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Fall-off-the-bone Flavor: A Beginner’s Guide to Marinade | Feast and Field: Food Starts in the Field

Ready to add an incredible layer of flavor to your meal by simply letting the food sit in the fridge? Marinating is a versatile and fun cooking method that’s easier than you think – you just need a simple framework of knowledge.

Understand what marinade does

Marinade uses acid to break down proteins in meat, naturally tenderizing it and allowing it to better absorb spices and other flavors. The oil seals in moisture and adds a level of heat protection. A reminder on the acid factor, though: Matt Rotroff, Business Development Manager at Meats By Linz, warns that if meat is left in citrus fruit for more than 24 hours, it will start to “cook”, as it does. with ceviche, or marinated fish.

Have fun experimenting with your ingredients

The sky is the limit with marinades, and the process really lends itself to scratch cooking because once you know the frame, you can let your creativity fill in the blanks. It all starts with the number three: the base ratio is three parts oil to one part acid. The acid can be vinegar, wine, citrus, or yogurt, while the oil can be sesame, canola, olive, or even fish sauce. Beef, chicken, vegetables, and tofu can generally take the same marinades, with the variety coming more from the flavor profile. In addition to oil and acid, you also need to consider a third component: flavor! These are herbs, spices, aromatics and salt.

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Chicken might take apple cider vinegar and Worcestershire marinade in an American-style approach, while Middle Eastern recipes might use yogurt and mint, and Asian flavors use rice wine and ginger. Salmon can take a fresh slant, with tarragon and white wine, or a Japanese profile, with miso and mirin, a sweet cooking wine. If you’re looking for a nice Arctic char, adding a small amount of honey or maple syrup can help foods caramelize during cooking.

Match your meat with your method

The two reasons for marinating meat are to tenderize and provide extra flavor. Since Meats By Linz specializes in premium cuts, Rotroff says higher-tier meats like porterhouse and rib eye can actually be ruined by marinades, but more affordable meats like flank or sirloin will really benefit, especially the tenderization.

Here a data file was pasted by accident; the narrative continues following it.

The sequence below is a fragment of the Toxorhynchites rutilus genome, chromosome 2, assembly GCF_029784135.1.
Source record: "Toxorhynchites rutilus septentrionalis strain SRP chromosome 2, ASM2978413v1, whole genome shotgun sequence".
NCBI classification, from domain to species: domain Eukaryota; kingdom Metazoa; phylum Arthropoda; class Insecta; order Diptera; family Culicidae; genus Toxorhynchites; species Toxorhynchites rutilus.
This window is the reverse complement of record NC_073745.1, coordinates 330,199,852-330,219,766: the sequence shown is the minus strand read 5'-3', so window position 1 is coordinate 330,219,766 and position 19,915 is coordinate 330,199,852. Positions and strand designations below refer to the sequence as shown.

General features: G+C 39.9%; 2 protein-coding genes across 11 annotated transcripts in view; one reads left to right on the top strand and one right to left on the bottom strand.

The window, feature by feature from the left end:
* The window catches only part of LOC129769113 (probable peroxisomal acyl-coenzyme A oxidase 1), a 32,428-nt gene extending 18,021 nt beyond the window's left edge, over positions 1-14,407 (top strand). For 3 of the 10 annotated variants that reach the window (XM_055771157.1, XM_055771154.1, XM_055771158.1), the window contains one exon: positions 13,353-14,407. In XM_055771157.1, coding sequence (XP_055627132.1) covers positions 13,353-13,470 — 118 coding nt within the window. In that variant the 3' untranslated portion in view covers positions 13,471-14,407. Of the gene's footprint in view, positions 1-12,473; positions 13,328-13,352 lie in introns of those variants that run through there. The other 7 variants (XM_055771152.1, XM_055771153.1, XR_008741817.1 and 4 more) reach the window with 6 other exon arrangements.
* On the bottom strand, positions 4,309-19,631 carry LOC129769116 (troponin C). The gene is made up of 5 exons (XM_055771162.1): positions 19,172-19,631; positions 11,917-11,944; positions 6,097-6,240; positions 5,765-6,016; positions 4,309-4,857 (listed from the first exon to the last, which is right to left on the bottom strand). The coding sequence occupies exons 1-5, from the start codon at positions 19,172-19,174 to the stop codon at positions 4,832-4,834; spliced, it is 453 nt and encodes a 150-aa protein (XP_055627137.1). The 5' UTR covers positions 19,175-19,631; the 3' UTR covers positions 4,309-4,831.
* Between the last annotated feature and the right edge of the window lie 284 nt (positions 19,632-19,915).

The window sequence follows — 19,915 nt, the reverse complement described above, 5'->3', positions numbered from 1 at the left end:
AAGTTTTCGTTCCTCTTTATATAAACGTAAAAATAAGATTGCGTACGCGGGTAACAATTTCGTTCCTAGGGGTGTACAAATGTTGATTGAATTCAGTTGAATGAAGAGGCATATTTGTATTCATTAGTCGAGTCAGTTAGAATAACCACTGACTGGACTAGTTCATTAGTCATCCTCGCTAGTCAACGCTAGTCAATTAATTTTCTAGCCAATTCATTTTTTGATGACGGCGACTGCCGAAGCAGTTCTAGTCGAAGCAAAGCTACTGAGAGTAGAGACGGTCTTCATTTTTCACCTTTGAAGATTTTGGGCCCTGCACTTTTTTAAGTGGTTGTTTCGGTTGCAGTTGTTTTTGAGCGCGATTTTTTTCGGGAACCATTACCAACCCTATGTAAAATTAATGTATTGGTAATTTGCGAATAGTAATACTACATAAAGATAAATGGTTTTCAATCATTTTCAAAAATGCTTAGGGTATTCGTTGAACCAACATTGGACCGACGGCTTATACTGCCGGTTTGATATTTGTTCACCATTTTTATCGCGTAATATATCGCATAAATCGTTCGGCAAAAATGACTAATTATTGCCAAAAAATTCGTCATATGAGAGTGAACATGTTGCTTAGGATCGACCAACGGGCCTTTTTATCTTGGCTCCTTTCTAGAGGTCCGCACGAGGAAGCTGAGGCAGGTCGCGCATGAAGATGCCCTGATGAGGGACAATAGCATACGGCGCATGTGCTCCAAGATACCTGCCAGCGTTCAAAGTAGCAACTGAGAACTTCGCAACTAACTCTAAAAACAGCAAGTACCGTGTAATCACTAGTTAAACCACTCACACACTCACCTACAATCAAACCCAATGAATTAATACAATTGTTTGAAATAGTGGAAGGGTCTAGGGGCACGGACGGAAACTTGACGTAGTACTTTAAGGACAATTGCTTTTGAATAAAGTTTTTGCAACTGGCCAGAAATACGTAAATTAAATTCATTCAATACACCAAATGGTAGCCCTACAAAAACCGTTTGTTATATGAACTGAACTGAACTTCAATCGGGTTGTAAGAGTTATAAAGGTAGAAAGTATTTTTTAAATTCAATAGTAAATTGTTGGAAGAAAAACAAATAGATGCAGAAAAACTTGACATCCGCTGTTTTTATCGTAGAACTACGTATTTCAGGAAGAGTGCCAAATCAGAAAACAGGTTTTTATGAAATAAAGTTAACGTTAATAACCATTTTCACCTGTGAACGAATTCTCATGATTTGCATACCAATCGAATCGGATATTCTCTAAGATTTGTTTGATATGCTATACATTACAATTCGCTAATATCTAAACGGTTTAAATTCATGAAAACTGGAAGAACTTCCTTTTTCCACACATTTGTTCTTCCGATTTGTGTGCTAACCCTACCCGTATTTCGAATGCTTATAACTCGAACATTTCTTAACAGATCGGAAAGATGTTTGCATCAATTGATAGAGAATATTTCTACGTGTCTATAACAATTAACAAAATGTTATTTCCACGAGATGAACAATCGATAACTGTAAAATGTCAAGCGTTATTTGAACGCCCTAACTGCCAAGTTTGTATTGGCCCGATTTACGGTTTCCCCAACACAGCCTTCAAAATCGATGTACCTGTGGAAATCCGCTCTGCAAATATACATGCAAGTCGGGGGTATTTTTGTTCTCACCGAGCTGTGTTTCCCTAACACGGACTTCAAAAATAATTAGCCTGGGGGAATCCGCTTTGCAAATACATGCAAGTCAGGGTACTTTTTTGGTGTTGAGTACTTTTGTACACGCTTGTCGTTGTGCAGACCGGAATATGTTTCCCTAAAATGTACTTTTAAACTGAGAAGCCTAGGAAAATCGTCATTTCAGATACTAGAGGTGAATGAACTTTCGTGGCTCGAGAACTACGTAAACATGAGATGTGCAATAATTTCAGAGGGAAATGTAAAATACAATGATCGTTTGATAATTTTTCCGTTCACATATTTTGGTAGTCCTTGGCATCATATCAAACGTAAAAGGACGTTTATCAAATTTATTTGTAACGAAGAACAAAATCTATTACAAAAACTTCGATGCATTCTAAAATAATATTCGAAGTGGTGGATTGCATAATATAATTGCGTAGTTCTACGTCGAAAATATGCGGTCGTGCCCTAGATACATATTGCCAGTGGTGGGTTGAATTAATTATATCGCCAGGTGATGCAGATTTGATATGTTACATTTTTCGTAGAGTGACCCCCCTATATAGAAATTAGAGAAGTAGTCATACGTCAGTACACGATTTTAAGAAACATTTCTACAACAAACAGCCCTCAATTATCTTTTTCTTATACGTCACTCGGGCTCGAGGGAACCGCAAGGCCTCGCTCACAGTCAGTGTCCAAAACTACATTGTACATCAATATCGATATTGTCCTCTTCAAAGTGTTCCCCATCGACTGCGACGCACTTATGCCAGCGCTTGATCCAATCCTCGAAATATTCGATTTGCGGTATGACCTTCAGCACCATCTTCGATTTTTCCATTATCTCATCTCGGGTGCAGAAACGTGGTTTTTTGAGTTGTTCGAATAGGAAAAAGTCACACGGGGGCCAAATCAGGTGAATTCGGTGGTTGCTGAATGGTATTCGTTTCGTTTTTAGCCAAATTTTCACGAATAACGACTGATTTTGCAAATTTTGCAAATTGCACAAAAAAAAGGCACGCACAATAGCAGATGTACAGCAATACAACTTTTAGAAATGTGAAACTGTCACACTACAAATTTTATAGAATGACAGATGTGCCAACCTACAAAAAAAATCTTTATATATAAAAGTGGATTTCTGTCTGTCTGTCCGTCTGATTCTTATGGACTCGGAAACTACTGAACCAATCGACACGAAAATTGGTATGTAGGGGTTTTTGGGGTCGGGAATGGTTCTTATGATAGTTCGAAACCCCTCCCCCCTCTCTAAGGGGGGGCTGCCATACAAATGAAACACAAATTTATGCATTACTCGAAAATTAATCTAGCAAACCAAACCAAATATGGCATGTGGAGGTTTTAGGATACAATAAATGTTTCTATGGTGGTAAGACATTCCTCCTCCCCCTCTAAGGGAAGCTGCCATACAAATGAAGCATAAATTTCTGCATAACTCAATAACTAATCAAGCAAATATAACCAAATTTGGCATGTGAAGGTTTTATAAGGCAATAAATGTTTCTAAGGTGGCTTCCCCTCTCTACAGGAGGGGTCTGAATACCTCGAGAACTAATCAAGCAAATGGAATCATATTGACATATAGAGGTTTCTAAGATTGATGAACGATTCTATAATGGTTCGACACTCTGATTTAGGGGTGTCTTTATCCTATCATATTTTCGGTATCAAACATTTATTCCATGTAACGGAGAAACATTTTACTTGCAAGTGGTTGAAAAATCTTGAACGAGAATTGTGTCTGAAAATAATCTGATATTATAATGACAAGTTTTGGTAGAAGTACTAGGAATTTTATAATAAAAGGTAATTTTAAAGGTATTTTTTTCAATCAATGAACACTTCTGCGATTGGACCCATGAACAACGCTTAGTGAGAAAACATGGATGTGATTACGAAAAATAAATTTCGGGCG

Know your timing

Marinade may not be ideal when you’re pressed for time, but it doesn’t take as long as you think. For beef and chicken, Rotroff says two hours can do the trick. You don’t want to exceed about 24 hours, as the marinade can toughen the meat. For fish, the general rule is 30 minutes, otherwise the fish may start to cook. The vegetables only need about 30 minutes, as they don’t need to be tenderized.

Delicious salmon fillets on a grill garnished with lemon slices

Put care in the preparation

Think of ways to help the marinade penetrate the food. This means cutting and removing the skin when possible. As an added benefit, the smaller pieces allow for faster cooking. When you prepare your marinade, calculate the portions correctly so that you have enough: think of a half cup per pound of meat. Don’t forget to reserve some for the sauce before plunging the meat. Once you’re ready to get started, one of the easiest ways to dispense the marinade and help with cleanup is to use a plastic zip-top bag, although non-metal lined bowls also work. . Don’t use aluminum foil because a chemical reaction could ruin your whole recipe. Remember never to marinate at room temperature. Slide your food into the fridge, set a timer and enjoy the anticipation!

Grill ribs